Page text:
Thursday, 29 September 2011
A fine autumn day on Schiehallion
So I've planned my route, and measured up the distances, and made changes to take account of the problems I'd been warned of at the South end of Loch Ericht, and sorted out all my FWAs and one or two FFAs. And all that poring over maps got me pining for Scotland once more.
And it's a long time until May, and I don't even know I'll be there.
And it occurred to me ... well ... why don't I pop up for a little bit of walking one weekend?
So I took Friday off, and I decided to do Schiehallion because ... well, I've never been up the famous fairy mountain; and I'd been looking at the maps which cover Schiehallion; and I don't see any sensible way you can ever work it into a Challenge route (cue long list of comments from Challengers who HAVE been over Schiehallion on their way across, just to prove me wrong).
I nearly didn't go, because MWIS was promising me a cloud base of 900m with sporadic rain and winds gusting at 40 - 50 mph. But then I thought ah what the hell - I was on the 2011 Challenge - surely a wee bitty of rain and wind and poor visibility isnae gonna deter me.
So I spent Friday driving up there in the camper van, spent the night at the Tummel Bridge caravan site, had a good night's sleep, a satisfying fried breakfast (egg, bacon, sausages, mushrooms ... wonderful things, camper vans!) and drove to the mountain. I started at about 10.30 and took two hours to the summit.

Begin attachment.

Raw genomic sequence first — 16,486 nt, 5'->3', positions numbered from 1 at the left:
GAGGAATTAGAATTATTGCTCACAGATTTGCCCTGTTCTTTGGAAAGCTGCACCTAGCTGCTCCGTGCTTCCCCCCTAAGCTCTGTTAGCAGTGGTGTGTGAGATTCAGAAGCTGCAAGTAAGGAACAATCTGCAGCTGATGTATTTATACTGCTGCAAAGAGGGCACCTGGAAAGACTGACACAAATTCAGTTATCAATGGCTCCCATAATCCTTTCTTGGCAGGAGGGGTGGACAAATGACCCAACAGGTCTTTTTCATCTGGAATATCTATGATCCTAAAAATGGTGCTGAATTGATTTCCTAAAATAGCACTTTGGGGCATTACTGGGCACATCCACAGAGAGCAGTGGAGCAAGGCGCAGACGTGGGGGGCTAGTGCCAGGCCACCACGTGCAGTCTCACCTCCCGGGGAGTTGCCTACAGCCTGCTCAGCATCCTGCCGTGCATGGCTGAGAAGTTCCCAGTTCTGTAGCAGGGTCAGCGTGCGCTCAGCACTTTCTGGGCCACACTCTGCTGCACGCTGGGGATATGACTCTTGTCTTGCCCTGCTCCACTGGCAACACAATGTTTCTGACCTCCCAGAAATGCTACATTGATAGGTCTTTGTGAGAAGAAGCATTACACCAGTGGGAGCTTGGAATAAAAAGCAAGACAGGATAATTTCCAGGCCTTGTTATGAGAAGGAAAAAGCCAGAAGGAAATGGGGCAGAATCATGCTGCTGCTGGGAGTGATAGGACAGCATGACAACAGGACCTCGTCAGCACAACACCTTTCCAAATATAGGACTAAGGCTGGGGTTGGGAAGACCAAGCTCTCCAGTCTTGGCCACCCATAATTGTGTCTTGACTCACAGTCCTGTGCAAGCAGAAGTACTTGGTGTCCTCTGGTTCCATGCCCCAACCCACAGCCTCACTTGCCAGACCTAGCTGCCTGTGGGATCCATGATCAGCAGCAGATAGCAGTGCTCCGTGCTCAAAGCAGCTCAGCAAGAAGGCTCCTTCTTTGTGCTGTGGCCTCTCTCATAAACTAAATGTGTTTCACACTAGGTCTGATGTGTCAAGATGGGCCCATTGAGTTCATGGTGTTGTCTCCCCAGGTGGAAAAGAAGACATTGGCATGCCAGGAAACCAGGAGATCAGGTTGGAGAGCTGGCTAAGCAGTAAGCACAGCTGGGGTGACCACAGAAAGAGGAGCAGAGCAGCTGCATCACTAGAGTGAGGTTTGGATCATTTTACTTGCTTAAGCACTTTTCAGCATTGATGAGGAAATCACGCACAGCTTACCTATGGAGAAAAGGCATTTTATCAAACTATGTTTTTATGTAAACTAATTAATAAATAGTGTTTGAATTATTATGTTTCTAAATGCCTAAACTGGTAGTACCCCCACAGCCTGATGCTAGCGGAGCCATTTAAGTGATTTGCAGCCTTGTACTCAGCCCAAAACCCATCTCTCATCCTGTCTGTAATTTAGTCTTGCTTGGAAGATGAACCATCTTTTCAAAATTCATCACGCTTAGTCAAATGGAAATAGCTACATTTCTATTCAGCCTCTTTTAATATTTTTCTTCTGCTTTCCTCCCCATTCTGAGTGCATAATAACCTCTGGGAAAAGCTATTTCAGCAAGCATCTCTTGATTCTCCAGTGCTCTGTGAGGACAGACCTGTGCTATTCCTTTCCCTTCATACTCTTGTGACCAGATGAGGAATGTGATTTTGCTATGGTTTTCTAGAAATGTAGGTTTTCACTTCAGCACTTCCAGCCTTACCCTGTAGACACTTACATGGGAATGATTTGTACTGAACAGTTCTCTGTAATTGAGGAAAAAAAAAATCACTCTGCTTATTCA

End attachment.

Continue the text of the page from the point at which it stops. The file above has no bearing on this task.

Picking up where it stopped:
And you know what? I didn't have ANY of the things the MWIS promised in their forecast. Sunny with broken cloud, light breezes, no rain ... perfect mountain weather. Although to be fair to them, looking around it seemed pretty clear that other parts of the region WERE experiencing the weather forecast (or, at least, the forecast weather ...)
I left my pack and my poles at the foot of the final summit ascent, and returned there after posing for a few pictures at the top to enjoy a spot of lunch. Then I returned to the car park, had a long natter with some John Muir Trust volunteers and the chap who built the wonderful pillar cairn at the top of the made-up path, then drove back to somewhere in the region of Musselburgh where I parked up by the shore, went for a paddle in the Firth of Forth (brrrrr) and had another very good night's sleep before trundling back down South on Sunday.
It occurs to me though that maybe, if I am going to do a weekend in Scotland, I should take the Friday AND the Monday off for the journey. Then I can get in two days of walking and maybe knock off three or four tops rather than just the one. Because, let's face it, 900 miles of driving is an awful lot of diesel to burn for the sake of just a single ascent ...